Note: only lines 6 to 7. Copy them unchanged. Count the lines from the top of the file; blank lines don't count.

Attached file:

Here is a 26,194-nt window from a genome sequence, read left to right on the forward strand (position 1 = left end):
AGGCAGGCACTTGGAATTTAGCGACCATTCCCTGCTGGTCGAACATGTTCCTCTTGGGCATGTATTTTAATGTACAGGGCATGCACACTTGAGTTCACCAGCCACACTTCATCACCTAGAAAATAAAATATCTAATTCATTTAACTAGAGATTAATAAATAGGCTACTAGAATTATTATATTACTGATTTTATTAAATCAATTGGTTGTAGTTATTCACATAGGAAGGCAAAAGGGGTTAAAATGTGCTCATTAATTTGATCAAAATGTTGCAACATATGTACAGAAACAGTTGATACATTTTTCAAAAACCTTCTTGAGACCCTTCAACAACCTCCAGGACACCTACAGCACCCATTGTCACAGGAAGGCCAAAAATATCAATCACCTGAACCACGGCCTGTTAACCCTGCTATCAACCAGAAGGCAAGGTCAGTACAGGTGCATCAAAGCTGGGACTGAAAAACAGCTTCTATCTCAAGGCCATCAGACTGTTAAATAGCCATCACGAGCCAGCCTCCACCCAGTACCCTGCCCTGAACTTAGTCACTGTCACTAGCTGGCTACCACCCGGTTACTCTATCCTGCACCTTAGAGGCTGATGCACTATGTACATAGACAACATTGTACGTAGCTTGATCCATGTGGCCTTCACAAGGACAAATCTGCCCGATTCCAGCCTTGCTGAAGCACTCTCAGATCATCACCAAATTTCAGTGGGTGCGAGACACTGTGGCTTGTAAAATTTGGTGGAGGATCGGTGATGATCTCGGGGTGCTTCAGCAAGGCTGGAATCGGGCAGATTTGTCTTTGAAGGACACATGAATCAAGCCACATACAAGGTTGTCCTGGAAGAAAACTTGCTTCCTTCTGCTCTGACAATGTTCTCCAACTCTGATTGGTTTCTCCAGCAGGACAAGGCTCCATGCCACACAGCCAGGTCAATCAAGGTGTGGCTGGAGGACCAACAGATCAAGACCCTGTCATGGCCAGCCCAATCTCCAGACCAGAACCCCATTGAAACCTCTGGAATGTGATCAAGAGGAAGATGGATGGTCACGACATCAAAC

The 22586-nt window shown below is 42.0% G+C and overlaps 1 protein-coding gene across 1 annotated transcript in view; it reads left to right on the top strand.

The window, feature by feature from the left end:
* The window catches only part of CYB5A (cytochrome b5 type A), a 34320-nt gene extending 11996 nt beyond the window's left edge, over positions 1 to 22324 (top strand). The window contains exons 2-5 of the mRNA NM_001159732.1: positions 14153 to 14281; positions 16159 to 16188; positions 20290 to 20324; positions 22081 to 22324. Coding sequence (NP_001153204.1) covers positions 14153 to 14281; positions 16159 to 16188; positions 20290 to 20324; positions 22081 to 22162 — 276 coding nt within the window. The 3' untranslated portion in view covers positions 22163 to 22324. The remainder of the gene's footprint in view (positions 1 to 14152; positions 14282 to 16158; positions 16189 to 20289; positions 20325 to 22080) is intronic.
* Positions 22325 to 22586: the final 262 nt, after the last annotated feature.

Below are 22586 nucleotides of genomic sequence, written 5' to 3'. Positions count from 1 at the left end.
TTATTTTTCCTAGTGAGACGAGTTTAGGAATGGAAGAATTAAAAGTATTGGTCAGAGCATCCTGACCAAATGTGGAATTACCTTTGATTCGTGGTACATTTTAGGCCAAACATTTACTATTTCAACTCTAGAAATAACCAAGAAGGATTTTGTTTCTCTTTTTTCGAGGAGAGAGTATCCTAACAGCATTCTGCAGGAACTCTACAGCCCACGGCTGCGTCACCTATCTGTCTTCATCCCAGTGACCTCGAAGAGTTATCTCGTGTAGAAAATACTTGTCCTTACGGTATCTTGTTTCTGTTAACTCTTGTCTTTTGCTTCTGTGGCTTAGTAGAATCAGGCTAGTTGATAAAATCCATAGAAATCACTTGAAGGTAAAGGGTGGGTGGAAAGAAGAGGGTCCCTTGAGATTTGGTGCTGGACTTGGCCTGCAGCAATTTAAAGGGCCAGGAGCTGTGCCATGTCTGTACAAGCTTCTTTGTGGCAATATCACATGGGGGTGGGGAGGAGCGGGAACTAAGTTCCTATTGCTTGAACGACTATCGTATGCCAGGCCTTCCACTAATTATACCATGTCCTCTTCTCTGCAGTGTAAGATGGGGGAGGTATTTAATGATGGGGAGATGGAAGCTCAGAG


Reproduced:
* Positions 22325 to 22586: the final 262 nt, after the last annotated feature.

Below are 22586 nucleotides of genomic sequence, written 5' to 3'. Positions count from 1 at the left end.